Raspberries might even help with weight loss, as they’re low in calories and high in fiber. If nothing else, they’re certainly a healthier snack than a chocolate bar.
How Raspberries Could Be Harmful
Their Oxalate Content
One of the biggest problems with raspberries is easily missed – their oxalate content. Oxalates are natural compounds in food that can lead to kidney stones in some situations, particularly if you’re dehydrated.
Most of us can consume oxalates without too much problem, but anyone at risk of a kidney stone may need to be much more cautious. People in this situation might need to cut down to around 100 mg of oxalates per day or even 50 mg.
Doing so involves cutting out some oxalate rich foods entirely and keeping a close eye on portion sizes.
As for raspberries, you’re getting close to 50 mg from a single cup of the berries. That’s a lot, especially as you’ll get oxalates from other foods as well. Having a cup of the berries might be out of the question, but having a few on a low oxalate diet can still work well.
Side Effects From The Fiber
The high fiber content of raspberries is mostly a good thing. You do need this fiber to keep your digestion ticking along and to help stabilize your blood sugar levels. However, there are some important things to highlight.
First, you might experience some side effects. Fiber-related side effects are common if you notably increase your fiber intake. Having a few handfuls of raspberries, for example, might be enough to give you a stomachache, especially if you don’t normally have them very often.
Thankfully, these side effects are just a sign that your body is adjusting and aren’t a big deal at all. Increasing your fiber slowly and drinking plenty of water should reduce them considerably.
However, if you keep getting side effects from fiber, it might mean that you’re already getting too much of it in your diet. This isn’t a common problem, but it can happen, particularly on plant-based diets.
If you’re not sure about your fiber intake, try taking a close look at your diet. Are you eating a large amount of fiber or not much? High fiber diets are often heavy in raw fruits and vegetables, along with legumes like lentils and beans. Low fiber diets often rely on processed foods, along with ingredients like white rice and white pasta.
Finally, some people don’t digest fiber well. People with irritable bowel syndrome or Chron’s disease, for example, may find that even a little fiber increases their side effects dramatically.
If you fall into this group, it’s important to talk to your doctor about your fiber intake. This way you will know the best amount of fiber for your body and can work to meet those needs.
They Have A Short Shelf Life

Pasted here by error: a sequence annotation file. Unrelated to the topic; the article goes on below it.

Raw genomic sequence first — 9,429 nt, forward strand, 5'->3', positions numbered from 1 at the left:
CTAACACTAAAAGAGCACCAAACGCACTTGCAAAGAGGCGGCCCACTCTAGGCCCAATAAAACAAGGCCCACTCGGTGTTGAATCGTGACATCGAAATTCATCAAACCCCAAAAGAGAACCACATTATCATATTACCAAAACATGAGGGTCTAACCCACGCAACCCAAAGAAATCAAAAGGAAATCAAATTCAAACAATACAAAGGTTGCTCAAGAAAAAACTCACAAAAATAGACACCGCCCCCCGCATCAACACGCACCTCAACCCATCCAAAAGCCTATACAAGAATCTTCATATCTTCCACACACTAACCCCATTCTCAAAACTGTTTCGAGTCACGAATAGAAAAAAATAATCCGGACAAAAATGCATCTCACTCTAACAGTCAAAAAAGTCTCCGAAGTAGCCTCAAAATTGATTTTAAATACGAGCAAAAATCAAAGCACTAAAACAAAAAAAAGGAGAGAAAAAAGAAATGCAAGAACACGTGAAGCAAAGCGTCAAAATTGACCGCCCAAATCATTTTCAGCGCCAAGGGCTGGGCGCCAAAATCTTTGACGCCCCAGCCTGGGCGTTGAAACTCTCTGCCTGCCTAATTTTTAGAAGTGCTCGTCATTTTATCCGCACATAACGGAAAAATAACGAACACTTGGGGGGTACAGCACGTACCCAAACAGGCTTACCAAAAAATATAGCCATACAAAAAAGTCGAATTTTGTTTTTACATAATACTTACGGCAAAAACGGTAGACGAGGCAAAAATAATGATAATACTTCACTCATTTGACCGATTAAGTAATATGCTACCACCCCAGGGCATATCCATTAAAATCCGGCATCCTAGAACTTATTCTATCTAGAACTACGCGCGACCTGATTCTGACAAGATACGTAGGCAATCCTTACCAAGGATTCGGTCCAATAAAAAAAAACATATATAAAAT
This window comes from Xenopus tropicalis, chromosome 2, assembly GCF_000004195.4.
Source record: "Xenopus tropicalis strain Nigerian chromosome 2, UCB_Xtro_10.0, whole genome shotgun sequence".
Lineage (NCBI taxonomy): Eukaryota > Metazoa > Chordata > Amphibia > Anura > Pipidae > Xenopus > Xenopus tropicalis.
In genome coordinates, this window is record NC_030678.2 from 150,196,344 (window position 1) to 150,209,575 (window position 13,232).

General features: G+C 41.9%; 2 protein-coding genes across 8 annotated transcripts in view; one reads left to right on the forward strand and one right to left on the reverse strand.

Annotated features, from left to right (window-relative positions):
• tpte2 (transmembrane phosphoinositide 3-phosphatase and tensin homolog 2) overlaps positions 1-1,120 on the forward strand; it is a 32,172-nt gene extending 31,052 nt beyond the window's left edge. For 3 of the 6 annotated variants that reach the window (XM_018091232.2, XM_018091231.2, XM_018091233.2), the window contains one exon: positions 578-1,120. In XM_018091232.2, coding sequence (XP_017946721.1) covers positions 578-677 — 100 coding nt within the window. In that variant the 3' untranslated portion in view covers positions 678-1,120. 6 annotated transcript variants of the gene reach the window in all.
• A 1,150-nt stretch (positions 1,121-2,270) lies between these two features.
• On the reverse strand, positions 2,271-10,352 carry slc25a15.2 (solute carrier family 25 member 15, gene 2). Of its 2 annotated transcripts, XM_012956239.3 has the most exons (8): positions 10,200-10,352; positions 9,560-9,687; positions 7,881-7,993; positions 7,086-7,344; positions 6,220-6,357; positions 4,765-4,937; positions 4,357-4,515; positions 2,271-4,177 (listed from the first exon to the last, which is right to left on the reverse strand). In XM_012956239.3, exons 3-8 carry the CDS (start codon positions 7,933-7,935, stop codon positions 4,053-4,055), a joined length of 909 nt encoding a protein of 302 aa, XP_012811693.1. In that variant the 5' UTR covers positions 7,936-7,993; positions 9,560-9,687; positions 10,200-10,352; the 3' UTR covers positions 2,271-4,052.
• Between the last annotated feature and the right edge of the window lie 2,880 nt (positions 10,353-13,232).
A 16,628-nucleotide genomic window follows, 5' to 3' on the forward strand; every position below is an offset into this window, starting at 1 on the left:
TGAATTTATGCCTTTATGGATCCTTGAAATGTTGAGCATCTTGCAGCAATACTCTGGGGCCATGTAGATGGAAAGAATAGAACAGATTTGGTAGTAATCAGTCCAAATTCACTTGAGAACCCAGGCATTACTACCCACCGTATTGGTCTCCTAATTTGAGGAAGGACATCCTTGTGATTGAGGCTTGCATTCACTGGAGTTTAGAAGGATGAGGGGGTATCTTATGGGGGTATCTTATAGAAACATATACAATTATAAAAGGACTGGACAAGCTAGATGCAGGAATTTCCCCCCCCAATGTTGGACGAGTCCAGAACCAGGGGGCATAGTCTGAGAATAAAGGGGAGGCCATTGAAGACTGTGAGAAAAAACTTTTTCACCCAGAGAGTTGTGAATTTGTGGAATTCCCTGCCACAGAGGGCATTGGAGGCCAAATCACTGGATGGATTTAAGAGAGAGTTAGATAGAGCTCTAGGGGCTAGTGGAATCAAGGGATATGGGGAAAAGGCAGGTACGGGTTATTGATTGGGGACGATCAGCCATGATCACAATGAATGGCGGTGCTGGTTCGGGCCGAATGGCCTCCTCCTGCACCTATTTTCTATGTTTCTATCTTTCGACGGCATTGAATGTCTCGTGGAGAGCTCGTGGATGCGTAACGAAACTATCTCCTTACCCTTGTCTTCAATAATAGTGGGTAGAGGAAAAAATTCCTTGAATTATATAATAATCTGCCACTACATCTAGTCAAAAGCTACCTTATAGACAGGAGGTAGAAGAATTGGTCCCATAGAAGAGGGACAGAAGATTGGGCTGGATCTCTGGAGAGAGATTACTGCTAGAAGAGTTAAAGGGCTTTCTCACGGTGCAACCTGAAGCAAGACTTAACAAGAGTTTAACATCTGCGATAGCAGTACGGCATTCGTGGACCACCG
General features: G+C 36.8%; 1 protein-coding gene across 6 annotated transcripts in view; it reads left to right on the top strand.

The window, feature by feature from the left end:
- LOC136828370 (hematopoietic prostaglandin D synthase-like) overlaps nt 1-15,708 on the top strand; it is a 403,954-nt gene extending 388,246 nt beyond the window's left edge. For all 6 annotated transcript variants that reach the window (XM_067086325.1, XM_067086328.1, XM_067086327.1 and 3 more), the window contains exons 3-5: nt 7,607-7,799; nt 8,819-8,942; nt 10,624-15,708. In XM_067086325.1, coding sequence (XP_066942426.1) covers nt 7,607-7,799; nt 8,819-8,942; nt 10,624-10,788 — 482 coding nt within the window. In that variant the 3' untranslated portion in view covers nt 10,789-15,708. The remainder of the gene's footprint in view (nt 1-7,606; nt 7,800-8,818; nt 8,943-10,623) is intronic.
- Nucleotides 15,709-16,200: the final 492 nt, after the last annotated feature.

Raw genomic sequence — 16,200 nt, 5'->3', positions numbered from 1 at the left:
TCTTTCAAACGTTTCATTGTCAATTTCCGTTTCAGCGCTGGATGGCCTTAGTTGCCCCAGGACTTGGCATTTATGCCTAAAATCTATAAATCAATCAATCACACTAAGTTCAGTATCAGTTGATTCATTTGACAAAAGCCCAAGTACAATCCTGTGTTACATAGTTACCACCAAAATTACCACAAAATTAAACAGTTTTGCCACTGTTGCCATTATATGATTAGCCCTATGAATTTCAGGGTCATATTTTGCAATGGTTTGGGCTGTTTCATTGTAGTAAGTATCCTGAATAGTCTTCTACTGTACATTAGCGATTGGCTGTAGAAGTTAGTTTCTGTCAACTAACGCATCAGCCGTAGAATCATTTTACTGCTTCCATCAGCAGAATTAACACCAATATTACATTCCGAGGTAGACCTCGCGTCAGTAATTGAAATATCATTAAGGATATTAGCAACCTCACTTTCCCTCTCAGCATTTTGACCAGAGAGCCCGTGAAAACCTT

Raspberries are difficult, as they don’t last that long at all. If you keep them in the fridge, then you have just 2 to 3 days – at the most. Berries stored at room temperature should be eaten the day that you buy them. This is an incredibly short window, which can be frustrating.
Even if you only store raspberries for a day, be sure to check the berries closely for mold or other signs of spoilage before eating them.
Are Freeze Dried Raspberries Healthy?
Freeze drying is an interesting process. It involves first freezing the raspberries, then removing their water through primary and secondary drying. The approach helps to preserve produce, giving it a much longer shelf life than it would have otherwise.
The ability to preserve raspberries like this is simply amazing, as the fruit doesn’t last long fresh.
Surprising as it might seem, freeze dried raspberries are still very good for you. Most of the nutrients and plant-based compounds remain intact following the freeze drying process.
In fact, the phytonutrient content could even be higher than with fresh versions. This happens because phytonutrients decrease over time. Fresh raspberries might spend a while in transport, then sitting in the store, with the phytonutrient content declining all the while. On the other hand, freeze dried raspberries are frozen soon after being harvested, making them an excellent source of those plant-based compounds.
That’s not all.
Freeze dried raspberries also have an intense flavor, more than fresh raspberries even. They’re an excellent way to add taste to baked foods and desserts. You don’t even need to use many raspberries to get a strong flavor.
There’s just one issue to remember, the fact that dehydration makes freeze dried raspberries more sugar dense too. This simply means that you need to be cautious with your portion sizes. Make sure you don’t overdo it and you’ll get plenty of benefits from freeze dried raspberries.
Are Frozen Raspberries Healthy?
Frozen raspberries are another option. They’re frozen shortly after harvesting too, but aren’t dehydrated.